Alex Hillman Alex Hillman: What was the time period?

Amy Hoy Amy Hoy: It was about 18 months.

Alex Hillman Alex Hillman: Okay, and we’ve heard that number before. Lots of friends who started their first SaaS with audience from scratch, 12 to 18 months to be hitting a salary replacing revenue goal.

Amy Hoy Amy Hoy: Yep. When I give a talk at La Conf a few years ago, I actually pulled a bunch of our business friends and asked them, “How long did it take to get to a hundred thousand dollars run rate?” and it was between nine and 20 months for everybody.

Alex Hillman Alex Hillman: So, remarkably consistent and that’s not to say that you can’t do it faster, but that there’s not a lot of things that you could do to get it faster, that wouldn’t just create additional problems somewhere else in the matrix of things that you then need to deal with, work on and so on.

Amy Hoy Amy Hoy: I feel like there are essentially laws of physics. It’s like when you’re in line at the grocery store and you think you’re going to change lanes and it’s going to go faster. It really doesn’t, you cannot make the grocery lanes go faster.

Alex Hillman Alex Hillman: It’s like an internal psychology, it’s the same thing as pressing the button to cross the street. That button probably doesn’t actually do anything. It’s there to make you feel like you had some sort of control over it. I think that’s what you’re really talking about here is all these inflection points, what they do for us is they are a moment where we feel like – and it goes back to that like – feels like we get to exert control over something, it’s temporary but it fulfills that feeling. Once the feeling is done, then you’re sort of left to face reality and say, “well, I felt like I was in control, but was I really? I don’t know if I really was?”

Amy Hoy Amy Hoy: Yeah. I mean, you’re in control of a lot of things, but you’re not necessarily in control of the outcome.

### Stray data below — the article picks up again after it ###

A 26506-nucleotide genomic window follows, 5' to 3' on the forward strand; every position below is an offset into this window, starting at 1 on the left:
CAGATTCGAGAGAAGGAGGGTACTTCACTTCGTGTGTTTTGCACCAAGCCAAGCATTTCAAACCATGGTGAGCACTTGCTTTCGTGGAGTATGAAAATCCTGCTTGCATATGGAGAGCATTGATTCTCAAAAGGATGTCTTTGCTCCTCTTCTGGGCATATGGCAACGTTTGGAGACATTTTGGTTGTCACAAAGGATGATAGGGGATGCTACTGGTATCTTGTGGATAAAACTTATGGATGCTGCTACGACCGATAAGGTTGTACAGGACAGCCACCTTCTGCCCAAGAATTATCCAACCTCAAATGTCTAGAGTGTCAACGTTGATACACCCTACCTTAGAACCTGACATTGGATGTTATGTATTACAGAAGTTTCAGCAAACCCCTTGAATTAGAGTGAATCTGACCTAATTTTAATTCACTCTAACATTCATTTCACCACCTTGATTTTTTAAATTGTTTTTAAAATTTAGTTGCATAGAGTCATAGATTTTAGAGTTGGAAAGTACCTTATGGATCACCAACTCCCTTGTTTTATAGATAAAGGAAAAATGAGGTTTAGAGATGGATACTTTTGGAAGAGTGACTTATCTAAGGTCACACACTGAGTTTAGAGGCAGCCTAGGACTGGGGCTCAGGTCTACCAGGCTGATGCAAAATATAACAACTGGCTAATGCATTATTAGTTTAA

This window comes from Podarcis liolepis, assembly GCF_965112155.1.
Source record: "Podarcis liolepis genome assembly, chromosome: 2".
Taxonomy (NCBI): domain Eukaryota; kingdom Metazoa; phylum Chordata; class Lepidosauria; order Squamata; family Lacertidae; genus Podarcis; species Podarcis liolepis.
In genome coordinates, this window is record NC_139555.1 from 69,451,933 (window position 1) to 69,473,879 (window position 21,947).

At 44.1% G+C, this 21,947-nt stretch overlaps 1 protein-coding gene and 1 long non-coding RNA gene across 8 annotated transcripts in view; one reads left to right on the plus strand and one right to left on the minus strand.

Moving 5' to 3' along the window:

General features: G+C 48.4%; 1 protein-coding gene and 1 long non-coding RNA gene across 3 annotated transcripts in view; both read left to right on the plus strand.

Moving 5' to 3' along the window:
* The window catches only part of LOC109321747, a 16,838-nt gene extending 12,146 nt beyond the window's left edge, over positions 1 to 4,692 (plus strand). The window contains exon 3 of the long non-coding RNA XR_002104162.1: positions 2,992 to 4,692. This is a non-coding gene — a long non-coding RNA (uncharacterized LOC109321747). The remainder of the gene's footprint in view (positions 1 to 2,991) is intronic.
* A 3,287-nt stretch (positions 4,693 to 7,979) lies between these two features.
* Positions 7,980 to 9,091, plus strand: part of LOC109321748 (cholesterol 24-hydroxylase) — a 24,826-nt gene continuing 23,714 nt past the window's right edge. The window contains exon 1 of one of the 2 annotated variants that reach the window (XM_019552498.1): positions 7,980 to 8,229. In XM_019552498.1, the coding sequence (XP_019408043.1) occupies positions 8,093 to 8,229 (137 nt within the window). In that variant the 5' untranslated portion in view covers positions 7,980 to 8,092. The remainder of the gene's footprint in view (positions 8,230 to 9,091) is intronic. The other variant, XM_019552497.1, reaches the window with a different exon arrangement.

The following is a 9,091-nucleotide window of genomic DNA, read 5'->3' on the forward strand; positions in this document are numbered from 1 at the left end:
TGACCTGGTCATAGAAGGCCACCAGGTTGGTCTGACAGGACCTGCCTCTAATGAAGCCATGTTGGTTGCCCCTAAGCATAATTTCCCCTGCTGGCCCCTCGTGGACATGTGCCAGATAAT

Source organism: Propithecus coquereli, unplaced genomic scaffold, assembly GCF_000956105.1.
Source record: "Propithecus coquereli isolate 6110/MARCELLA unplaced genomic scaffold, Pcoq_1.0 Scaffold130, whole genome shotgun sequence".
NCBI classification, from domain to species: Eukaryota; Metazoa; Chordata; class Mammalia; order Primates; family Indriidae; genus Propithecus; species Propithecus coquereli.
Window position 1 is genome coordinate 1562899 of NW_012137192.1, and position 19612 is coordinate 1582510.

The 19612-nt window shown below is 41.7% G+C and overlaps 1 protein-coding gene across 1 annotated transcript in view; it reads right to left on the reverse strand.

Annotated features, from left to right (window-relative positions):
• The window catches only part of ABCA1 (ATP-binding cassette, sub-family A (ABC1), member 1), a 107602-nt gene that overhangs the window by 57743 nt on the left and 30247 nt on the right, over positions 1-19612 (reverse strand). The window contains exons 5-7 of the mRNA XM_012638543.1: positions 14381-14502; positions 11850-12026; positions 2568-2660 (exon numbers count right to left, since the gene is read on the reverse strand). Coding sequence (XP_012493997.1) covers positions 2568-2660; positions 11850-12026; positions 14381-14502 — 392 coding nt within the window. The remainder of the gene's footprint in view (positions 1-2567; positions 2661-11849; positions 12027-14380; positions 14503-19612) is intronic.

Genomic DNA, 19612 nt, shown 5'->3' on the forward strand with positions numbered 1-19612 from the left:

Alex Hillman Alex Hillman: Right. Exactly. You can’t control whether or not people sign up for your service.

Amy Hoy Amy Hoy: No you can’t, you can only try to do all the right things and it doesn’t necessarily work the way you want or as fast as you want. I feel like the sales process – and I don’t even mean like high touch sales, I mean, the time it takes from someone to hear about you, go to your website, read your website, decide they’re going to try it, and then actually buy it and implement it and all that stuff. That takes time, no matter how much money or effort you throw at it.

Alex Hillman Alex Hillman: So we’re just talking about pre-early stage in Freckles existence, where even out of the gate, you had a measurable success; a product that’s billing, $1500, $1,800 a month. Not enough to replace your income, but that is the next major goal and you were saying that you were doing other things along the way to sort of fill in the gaps and pay those bills, so that you didn’t have to go to consulting? Talk a little bit more about that.

Amy Hoy Amy Hoy: We consulted for a while. It wasn’t until a bit later into the process of having Freckle launched to the world that we – and by we – I mean, I, decided I could not consult anymore. I knew I didn’t want to consult anymore, but I thought, “Ah, I’ve been doing this for years and years. I can tough it out.”

It wasn’t until December 2009 that I decided that I was totally done and would do anything I had to do to not consult anymore. But by that point we had created a couple other sort of product-y type things to help sort of plug the gaps in our income from Freckle. So, we had done a book called JavaScript Performance Rocks! and we had also been doing JavaScript workshops.

We had done the first couple of workshops live at a venue and sold tickets and seats, and literally had to fly there to present a couple of cases. We rented our own venue and we’d also done it at a couple corporate locations, but then we realized that was just not sustainable. And so we started doing it online every month.

Alex Hillman Alex Hillman: Gotcha. Gotcha. Gotcha. So that’s adjacent to Freckle in a lot of ways, a totally different audience?

Amy Hoy Amy Hoy: A totally different audience.

Alex Hillman Alex Hillman: So it’s really purely working on plugging the financial gap entirely. Within building those, you mentioned before, it’s like there’s inflection points all the way down. Were there any inflection points inside the JavaScript Performance Rocks! and the JavaScript workshops that while people are working on these financial-gap-plugging products they might run into as well?

Amy Hoy Amy Hoy: I think it’s in large part, the same inflection points. So, we thought that once we had developed the workshop itself, that everything would be easy or that, “Sweet, we sold beta copies of the book” and that wasn’t like…hold on, dialing back the memories here…insert a montage with dates and clocks running backwards…So that was, I believe we shipped the beta version in January, 2009 because it was right before we went to New Zealand for Web Stock, it had to be January or February of 2009.